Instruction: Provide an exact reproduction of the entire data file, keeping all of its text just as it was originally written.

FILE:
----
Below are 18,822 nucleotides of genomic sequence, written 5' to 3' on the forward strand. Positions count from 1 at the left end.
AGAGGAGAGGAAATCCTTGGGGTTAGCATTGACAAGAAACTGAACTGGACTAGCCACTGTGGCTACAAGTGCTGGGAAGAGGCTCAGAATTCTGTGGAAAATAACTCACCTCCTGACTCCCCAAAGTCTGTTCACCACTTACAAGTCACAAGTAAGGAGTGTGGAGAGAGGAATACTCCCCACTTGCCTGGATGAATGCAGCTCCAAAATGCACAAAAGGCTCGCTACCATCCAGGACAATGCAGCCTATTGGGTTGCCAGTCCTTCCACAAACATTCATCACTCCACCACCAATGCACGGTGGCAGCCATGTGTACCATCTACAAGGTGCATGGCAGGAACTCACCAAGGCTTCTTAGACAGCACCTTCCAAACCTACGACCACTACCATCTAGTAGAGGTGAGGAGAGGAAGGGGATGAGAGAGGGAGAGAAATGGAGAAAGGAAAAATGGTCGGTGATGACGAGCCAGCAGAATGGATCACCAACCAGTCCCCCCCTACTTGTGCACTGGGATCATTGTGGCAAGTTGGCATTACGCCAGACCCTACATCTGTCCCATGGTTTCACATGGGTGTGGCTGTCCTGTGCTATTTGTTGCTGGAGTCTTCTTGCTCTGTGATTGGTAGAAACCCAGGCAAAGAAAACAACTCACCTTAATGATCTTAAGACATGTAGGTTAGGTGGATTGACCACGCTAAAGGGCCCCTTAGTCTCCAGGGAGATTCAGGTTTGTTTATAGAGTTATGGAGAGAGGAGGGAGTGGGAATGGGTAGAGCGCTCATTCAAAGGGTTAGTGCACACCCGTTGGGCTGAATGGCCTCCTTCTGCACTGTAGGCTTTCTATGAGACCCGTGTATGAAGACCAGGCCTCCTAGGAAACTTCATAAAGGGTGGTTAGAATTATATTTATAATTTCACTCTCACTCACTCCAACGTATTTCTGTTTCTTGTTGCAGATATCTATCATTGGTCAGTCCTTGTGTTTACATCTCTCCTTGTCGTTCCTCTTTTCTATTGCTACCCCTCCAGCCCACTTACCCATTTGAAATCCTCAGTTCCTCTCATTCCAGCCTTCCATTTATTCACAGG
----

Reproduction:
Below are 18,822 nucleotides of genomic sequence, written 5' to 3' on the forward strand. Positions count from 1 at the left end.
AGAGGAGAGGAAATCCTTGGGGTTAGCATTGACAAGAAACTGAACTGGACTAGCCACTGTGGCTACAAGTGCTGGGAAGAGGCTCAGAATTCTGTGGAAAATAACTCACCTCCTGACTCCCCAAAGTCTGTTCACCACTTACAAGTCACAAGTAAGGAGTGTGGAGAGAGGAATACTCCCCACTTGCCTGGATGAATGCAGCTCCAAAATGCACAAAAGGCTCGCTACCATCCAGGACAATGCAGCCTATTGGGTTGCCAGTCCTTCCACAAACATTCATCACTCCACCACCAATGCACGGTGGCAGCCATGTGTACCATCTACAAGGTGCATGGCAGGAACTCACCAAGGCTTCTTAGACAGCACCTTCCAAACCTACGACCACTACCATCTAGTAGAGGTGAGGAGAGGAAGGGGATGAGAGAGGGAGAGAAATGGAGAAAGGAAAAATGGTCGGTGATGACGAGCCAGCAGAATGGATCACCAACCAGTCCCCCCCTACTTGTGCACTGGGATCATTGTGGCAAGTTGGCATTACGCCAGACCCTACATCTGTCCCATGGTTTCACATGGGTGTGGCTGTCCTGTGCTATTTGTTGCTGGAGTCTTCTTGCTCTGTGATTGGTAGAAACCCAGGCAAAGAAAACAACTCACCTTAATGATCTTAAGACATGTAGGTTAGGTGGATTGACCACGCTAAAGGGCCCCTTAGTCTCCAGGGAGATTCAGGTTTGTTTATAGAGTTATGGAGAGAGGAGGGAGTGGGAATGGGTAGAGCGCTCATTCAAAGGGTTAGTGCACACCCGTTGGGCTGAATGGCCTCCTTCTGCACTGTAGGCTTTCTATGAGACCCGTGTATGAAGACCAGGCCTCCTAGGAAACTTCATAAAGGGTGGTTAGAATTATATTTATAATTTCACTCTCACTCACTCCAACGTATTTCTGTTTCTTGTTGCAGATATCTATCATTGGTCAGTCCTTGTGTTTACATCTCTCCTTGTCGTTCCTCTTTTCTATTGCTACCCCTCCAGCCCACTTACCCATTTGAAATCCTCAGTTCCTCTCATTCCAGCCTTCCATTTATTCACAGG